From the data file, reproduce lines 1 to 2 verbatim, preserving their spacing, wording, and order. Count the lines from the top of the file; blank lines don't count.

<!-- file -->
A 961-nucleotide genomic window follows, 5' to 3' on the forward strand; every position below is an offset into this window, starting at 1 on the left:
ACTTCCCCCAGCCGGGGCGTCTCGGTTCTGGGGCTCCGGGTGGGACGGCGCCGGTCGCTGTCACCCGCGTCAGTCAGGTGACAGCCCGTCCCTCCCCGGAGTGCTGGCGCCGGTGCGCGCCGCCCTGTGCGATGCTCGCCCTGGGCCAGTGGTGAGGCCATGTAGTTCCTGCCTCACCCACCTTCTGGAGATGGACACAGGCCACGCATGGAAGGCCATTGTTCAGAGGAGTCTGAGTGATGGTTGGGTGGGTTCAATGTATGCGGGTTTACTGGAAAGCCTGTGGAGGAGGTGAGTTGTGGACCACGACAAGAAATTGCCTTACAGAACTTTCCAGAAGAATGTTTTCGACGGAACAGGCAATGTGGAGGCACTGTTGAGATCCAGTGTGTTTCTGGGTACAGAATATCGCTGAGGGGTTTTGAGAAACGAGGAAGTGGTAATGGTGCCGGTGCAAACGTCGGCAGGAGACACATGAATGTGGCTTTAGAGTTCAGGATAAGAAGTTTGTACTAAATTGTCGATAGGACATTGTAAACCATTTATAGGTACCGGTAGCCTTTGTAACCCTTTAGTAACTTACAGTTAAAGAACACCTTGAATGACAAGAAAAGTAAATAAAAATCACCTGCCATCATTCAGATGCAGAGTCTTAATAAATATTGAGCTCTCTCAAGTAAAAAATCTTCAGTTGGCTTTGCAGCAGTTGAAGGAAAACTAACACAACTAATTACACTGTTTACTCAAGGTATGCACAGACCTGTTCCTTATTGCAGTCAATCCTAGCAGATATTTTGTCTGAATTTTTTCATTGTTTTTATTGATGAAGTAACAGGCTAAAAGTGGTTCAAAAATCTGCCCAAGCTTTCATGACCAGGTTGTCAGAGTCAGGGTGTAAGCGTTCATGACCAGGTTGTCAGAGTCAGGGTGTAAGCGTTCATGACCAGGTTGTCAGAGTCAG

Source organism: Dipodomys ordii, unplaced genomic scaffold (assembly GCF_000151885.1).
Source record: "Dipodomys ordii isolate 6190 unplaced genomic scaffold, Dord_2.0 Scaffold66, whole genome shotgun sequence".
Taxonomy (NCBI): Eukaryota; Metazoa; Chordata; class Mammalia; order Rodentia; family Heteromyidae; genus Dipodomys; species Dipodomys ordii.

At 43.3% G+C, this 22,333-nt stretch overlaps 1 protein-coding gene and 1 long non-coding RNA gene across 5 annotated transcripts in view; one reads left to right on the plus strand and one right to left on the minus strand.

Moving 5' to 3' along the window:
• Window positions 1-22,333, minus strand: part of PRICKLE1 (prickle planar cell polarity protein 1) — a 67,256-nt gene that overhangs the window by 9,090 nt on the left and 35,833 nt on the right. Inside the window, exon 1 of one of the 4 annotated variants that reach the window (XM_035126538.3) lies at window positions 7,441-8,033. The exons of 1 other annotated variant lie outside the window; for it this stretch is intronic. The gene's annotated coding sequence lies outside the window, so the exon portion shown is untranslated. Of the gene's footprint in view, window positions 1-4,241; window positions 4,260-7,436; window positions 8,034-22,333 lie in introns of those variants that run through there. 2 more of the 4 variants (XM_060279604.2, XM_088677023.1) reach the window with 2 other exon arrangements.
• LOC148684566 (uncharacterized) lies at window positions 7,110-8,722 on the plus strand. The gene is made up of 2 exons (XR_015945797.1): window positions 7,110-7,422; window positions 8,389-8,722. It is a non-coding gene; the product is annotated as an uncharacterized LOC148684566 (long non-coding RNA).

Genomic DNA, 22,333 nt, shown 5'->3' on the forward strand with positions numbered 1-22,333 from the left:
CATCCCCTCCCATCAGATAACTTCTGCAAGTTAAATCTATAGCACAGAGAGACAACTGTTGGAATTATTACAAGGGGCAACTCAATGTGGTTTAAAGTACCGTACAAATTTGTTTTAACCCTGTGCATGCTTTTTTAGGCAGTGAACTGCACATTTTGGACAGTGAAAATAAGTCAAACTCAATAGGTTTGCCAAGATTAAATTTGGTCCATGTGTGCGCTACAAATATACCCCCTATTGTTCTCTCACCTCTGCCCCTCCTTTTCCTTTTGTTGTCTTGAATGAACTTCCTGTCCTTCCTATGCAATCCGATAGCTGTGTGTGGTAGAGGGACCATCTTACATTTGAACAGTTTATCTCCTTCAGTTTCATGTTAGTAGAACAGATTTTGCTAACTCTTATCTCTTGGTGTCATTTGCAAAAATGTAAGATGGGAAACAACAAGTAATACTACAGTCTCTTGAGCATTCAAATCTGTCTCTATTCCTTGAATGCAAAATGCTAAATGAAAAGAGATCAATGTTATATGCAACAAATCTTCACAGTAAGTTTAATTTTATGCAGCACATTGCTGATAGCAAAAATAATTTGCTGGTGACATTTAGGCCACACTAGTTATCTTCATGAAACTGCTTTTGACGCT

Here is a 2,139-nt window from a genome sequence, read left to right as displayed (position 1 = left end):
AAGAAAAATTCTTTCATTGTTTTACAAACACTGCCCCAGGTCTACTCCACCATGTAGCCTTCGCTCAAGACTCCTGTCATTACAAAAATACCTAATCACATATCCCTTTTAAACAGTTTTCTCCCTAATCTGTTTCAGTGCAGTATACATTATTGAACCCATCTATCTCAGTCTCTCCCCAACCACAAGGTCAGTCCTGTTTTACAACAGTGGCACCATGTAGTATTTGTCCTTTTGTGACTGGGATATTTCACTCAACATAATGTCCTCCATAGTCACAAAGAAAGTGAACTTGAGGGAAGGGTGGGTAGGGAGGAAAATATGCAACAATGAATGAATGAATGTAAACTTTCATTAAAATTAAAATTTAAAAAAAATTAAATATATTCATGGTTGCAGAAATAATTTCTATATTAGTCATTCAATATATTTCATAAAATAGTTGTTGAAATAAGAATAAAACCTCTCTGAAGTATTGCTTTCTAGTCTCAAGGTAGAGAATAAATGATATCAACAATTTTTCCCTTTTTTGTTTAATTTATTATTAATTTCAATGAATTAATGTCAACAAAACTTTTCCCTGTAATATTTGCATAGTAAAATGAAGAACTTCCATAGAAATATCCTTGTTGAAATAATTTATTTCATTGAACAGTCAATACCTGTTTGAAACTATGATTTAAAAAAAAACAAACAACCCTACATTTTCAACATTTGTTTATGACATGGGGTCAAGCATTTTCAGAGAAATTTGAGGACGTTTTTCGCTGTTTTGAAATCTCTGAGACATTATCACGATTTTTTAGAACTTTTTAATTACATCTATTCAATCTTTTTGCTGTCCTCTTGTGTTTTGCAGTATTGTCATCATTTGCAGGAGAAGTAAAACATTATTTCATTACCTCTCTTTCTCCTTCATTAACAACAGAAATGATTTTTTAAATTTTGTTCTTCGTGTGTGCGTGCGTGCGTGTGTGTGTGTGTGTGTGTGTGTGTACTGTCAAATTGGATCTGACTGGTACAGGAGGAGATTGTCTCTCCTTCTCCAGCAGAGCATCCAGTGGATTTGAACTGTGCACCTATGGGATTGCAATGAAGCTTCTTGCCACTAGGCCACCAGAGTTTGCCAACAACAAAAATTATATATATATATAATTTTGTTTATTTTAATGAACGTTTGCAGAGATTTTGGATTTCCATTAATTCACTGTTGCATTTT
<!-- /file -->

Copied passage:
A 961-nucleotide genomic window follows, 5' to 3' on the forward strand; every position below is an offset into this window, starting at 1 on the left:
ACTTCCCCCAGCCGGGGCGTCTCGGTTCTGGGGCTCCGGGTGGGACGGCGCCGGTCGCTGTCACCCGCGTCAGTCAGGTGACAGCCCGTCCCTCCCCGGAGTGCTGGCGCCGGTGCGCGCCGCCCTGTGCGATGCTCGCCCTGGGCCAGTGGTGAGGCCATGTAGTTCCTGCCTCACCCACCTTCTGGAGATGGACACAGGCCACGCATGGAAGGCCATTGTTCAGAGGAGTCTGAGTGATGGTTGGGTGGGTTCAATGTATGCGGGTTTACTGGAAAGCCTGTGGAGGAGGTGAGTTGTGGACCACGACAAGAAATTGCCTTACAGAACTTTCCAGAAGAATGTTTTCGACGGAACAGGCAATGTGGAGGCACTGTTGAGATCCAGTGTGTTTCTGGGTACAGAATATCGCTGAGGGGTTTTGAGAAACGAGGAAGTGGTAATGGTGCCGGTGCAAACGTCGGCAGGAGACACATGAATGTGGCTTTAGAGTTCAGGATAAGAAGTTTGTACTAAATTGTCGATAGGACATTGTAAACCATTTATAGGTACCGGTAGCCTTTGTAACCCTTTAGTAACTTACAGTTAAAGAACACCTTGAATGACAAGAAAAGTAAATAAAAATCACCTGCCATCATTCAGATGCAGAGTCTTAATAAATATTGAGCTCTCTCAAGTAAAAAATCTTCAGTTGGCTTTGCAGCAGTTGAAGGAAAACTAACACAACTAATTACACTGTTTACTCAAGGTATGCACAGACCTGTTCCTTATTGCAGTCAATCCTAGCAGATATTTTGTCTGAATTTTTTCATTGTTTTTATTGATGAAGTAACAGGCTAAAAGTGGTTCAAAAATCTGCCCAAGCTTTCATGACCAGGTTGTCAGAGTCAGGGTGTAAGCGTTCATGACCAGGTTGTCAGAGTCAGGGTGTAAGCGTTCATGACCAGGTTGTCAGAGTCAG